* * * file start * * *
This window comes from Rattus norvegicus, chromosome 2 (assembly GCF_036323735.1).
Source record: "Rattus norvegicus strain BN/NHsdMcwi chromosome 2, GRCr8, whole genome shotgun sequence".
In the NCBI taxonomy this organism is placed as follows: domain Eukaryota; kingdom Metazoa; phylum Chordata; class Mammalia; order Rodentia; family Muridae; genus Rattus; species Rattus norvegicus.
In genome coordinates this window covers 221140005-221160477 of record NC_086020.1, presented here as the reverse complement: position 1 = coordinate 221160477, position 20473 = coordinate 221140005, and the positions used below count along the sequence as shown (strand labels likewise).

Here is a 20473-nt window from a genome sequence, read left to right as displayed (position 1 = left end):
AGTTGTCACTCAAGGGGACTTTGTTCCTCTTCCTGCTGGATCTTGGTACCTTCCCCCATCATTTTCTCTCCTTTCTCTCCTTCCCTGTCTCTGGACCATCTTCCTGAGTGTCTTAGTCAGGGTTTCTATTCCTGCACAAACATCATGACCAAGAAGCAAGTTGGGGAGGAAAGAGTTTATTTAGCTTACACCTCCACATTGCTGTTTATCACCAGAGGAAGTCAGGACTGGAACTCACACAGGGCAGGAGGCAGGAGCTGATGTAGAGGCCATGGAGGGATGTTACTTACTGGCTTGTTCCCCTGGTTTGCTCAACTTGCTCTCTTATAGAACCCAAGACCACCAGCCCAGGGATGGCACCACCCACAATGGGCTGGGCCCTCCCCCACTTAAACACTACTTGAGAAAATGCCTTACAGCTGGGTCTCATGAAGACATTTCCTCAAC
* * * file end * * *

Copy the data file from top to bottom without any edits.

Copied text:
This window comes from Rattus norvegicus, chromosome 2 (assembly GCF_036323735.1).
Source record: "Rattus norvegicus strain BN/NHsdMcwi chromosome 2, GRCr8, whole genome shotgun sequence".
In the NCBI taxonomy this organism is placed as follows: domain Eukaryota; kingdom Metazoa; phylum Chordata; class Mammalia; order Rodentia; family Muridae; genus Rattus; species Rattus norvegicus.
In genome coordinates this window covers 221140005-221160477 of record NC_086020.1, presented here as the reverse complement: position 1 = coordinate 221160477, position 20473 = coordinate 221140005, and the positions used below count along the sequence as shown (strand labels likewise).

Here is a 20473-nt window from a genome sequence, read left to right as displayed (position 1 = left end):
AGTTGTCACTCAAGGGGACTTTGTTCCTCTTCCTGCTGGATCTTGGTACCTTCCCCCATCATTTTCTCTCCTTTCTCTCCTTCCCTGTCTCTGGACCATCTTCCTGAGTGTCTTAGTCAGGGTTTCTATTCCTGCACAAACATCATGACCAAGAAGCAAGTTGGGGAGGAAAGAGTTTATTTAGCTTACACCTCCACATTGCTGTTTATCACCAGAGGAAGTCAGGACTGGAACTCACACAGGGCAGGAGGCAGGAGCTGATGTAGAGGCCATGGAGGGATGTTACTTACTGGCTTGTTCCCCTGGTTTGCTCAACTTGCTCTCTTATAGAACCCAAGACCACCAGCCCAGGGATGGCACCACCCACAATGGGCTGGGCCCTCCCCCACTTAAACACTACTTGAGAAAATGCCTTACAGCTGGGTCTCATGAAGACATTTCCTCAAC